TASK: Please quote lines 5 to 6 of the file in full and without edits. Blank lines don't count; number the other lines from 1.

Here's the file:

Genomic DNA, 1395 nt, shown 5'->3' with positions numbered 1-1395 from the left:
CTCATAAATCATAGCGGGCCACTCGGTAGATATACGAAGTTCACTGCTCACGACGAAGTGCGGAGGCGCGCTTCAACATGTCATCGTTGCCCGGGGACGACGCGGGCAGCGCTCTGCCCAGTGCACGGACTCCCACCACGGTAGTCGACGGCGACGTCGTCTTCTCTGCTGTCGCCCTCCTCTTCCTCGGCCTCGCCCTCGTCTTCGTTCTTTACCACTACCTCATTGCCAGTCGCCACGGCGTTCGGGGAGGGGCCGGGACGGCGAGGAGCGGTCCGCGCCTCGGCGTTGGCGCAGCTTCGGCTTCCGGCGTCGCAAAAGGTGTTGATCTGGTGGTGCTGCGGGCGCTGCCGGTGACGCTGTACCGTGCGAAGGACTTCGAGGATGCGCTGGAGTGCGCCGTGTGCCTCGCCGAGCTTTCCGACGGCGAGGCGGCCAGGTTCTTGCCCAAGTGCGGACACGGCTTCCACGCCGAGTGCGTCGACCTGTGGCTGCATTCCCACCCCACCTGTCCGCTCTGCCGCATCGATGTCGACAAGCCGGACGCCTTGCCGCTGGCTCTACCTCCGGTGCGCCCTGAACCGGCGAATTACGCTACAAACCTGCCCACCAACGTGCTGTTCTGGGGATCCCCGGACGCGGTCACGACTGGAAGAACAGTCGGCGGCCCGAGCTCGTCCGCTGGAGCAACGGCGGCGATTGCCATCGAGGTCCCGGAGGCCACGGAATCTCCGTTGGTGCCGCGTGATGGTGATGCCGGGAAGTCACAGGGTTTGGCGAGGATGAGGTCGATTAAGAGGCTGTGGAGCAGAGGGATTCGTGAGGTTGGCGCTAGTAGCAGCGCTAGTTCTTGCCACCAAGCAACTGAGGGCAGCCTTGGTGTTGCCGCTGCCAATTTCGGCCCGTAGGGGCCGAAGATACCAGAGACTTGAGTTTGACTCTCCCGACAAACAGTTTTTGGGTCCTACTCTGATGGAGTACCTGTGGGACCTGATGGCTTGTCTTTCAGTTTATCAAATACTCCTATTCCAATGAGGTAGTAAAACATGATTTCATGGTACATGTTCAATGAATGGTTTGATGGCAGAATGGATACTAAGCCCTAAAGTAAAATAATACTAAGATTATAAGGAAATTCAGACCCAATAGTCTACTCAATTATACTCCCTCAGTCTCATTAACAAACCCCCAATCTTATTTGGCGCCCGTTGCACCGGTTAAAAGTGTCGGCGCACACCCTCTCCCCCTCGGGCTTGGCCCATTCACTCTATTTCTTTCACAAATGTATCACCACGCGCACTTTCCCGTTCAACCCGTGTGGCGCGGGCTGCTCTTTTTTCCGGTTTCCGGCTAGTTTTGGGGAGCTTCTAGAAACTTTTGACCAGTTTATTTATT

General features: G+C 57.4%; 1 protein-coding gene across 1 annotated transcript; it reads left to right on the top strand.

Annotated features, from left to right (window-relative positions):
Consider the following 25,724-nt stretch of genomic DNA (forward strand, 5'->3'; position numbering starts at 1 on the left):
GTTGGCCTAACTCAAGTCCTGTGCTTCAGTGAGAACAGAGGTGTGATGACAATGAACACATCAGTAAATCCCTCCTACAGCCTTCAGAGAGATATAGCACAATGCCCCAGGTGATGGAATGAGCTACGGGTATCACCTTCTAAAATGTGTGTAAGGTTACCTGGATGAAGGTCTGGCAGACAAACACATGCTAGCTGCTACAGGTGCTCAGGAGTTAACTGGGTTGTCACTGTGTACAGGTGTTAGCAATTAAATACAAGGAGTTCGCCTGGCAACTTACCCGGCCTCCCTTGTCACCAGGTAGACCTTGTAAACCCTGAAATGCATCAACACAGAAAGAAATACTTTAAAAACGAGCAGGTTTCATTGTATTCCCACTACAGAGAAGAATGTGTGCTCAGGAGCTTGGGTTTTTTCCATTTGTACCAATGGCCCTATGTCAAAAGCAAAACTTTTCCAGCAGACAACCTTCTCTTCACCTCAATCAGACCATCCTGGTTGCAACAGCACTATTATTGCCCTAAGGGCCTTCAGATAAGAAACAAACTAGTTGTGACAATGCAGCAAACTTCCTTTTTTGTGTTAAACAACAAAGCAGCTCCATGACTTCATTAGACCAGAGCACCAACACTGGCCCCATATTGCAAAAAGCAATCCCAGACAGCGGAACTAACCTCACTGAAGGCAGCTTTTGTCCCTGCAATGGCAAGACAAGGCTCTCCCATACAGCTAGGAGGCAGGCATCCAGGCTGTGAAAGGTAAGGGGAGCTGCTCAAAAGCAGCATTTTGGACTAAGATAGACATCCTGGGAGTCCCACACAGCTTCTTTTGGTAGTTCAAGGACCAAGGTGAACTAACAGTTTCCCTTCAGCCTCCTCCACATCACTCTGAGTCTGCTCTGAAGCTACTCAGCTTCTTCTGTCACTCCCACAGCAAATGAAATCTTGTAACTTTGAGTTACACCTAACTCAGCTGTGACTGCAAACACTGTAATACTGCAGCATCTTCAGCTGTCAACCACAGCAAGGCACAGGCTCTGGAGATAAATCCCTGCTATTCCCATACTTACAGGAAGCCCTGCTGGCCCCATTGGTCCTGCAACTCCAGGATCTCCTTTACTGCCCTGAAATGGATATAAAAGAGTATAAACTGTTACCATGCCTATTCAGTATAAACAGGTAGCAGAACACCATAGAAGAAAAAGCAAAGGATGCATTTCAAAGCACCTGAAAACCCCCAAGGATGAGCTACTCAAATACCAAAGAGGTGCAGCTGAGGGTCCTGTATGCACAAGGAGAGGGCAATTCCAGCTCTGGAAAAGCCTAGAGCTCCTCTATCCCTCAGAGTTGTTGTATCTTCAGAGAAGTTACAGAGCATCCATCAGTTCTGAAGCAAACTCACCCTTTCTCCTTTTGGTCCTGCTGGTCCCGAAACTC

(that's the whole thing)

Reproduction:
Consider the following 25,724-nt stretch of genomic DNA (forward strand, 5'->3'; position numbering starts at 1 on the left):
GTTGGCCTAACTCAAGTCCTGTGCTTCAGTGAGAACAGAGGTGTGATGACAATGAACACATCAGTAAATCCCTCCTACAGCCTTCAGAGAGATATAGCACAATGCCCCAGGTGATGGAATGAGCTACGGGTATCACCTTCTAAAATGTGTGTAAGGTTACCTGGATGAAGGTCTGGCAGACAAACACATGCTAGCTGCTACAGGTGCTCAGGAGTTAACTGGGTTGTCACTGTGTACAGGTGTTAGCAATTAAATACAAGGAGTTCGCCTGGCAACTTACCCGGCCTCCCTTGTCACCAGGTAGACCTTGTAAACCCTGAAATGCATCAACACAGAAAGAAATACTTTAAAAACGAGCAGGTTTCATTGTATTCCCACTACAGAGAAGAATGTGTGCTCAGGAGCTTGGGTTTTTTCCATTTGTACCAATGGCCCTATGTCAAAAGCAAAACTTTTCCAGCAGACAACCTTCTCTTCACCTCAATCAGACCATCCTGGTTGCAACAGCACTATTATTGCCCTAAGGGCCTTCAGATAAGAAACAAACTAGTTGTGACAATGCAGCAAACTTCCTTTTTTGTGTTAAACAACAAAGCAGCTCCATGACTTCATTAGACCAGAGCACCAACACTGGCCCCATATTGCAAAAAGCAATCCCAGACAGCGGAACTAACCTCACTGAAGGCAGCTTTTGTCCCTGCAATGGCAAGACAAGGCTCTCCCATACAGCTAGGAGGCAGGCATCCAGGCTGTGAAAGGTAAGGGGAGCTGCTCAAAAGCAGCATTTTGGACTAAGATAGACATCCTGGGAGTCCCACACAGCTTCTTTTGGTAGTTCAAGGACCAAGGTGAACTAACAGTTTCCCTTCAGCCTCCTCCACATCACTCTGAGTCTGCTCTGAAGCTACTCAGCTTCTTCTGTCACTCCCACAGCAAATGAAATCTTGTAACTTTGAGTTACACCTAACTCAGCTGTGACTGCAAACACTGTAATACTGCAGCATCTTCAGCTGTCAACCACAGCAAGGCACAGGCTCTGGAGATAAATCCCTGCTATTCCCATACTTACAGGAAGCCCTGCTGGCCCCATTGGTCCTGCAACTCCAGGATCTCCTTTACTGCCCTGAAATGGATATAAAAGAGTATAAACTGTTACCATGCCTATTCAGTATAAACAGGTAGCAGAACACCATAGAAGAAAAAGCAAAGGATGCATTTCAAAGCACCTGAAAACCCCCAAGGATGAGCTACTCAAATACCAAAGAGGTGCAGCTGAGGGTCCTGTATGCACAAGGAGAGGGCAATTCCAGCTCTGGAAAAGCCTAGAGCTCCTCTATCCCTCAGAGTTGTTGTATCTTCAGAGAAGTTACAGAGCATCCATCAGTTCTGAAGCAAACTCACCCTTTCTCCTTTTGGTCCTGCTGGTCCCGAAACTC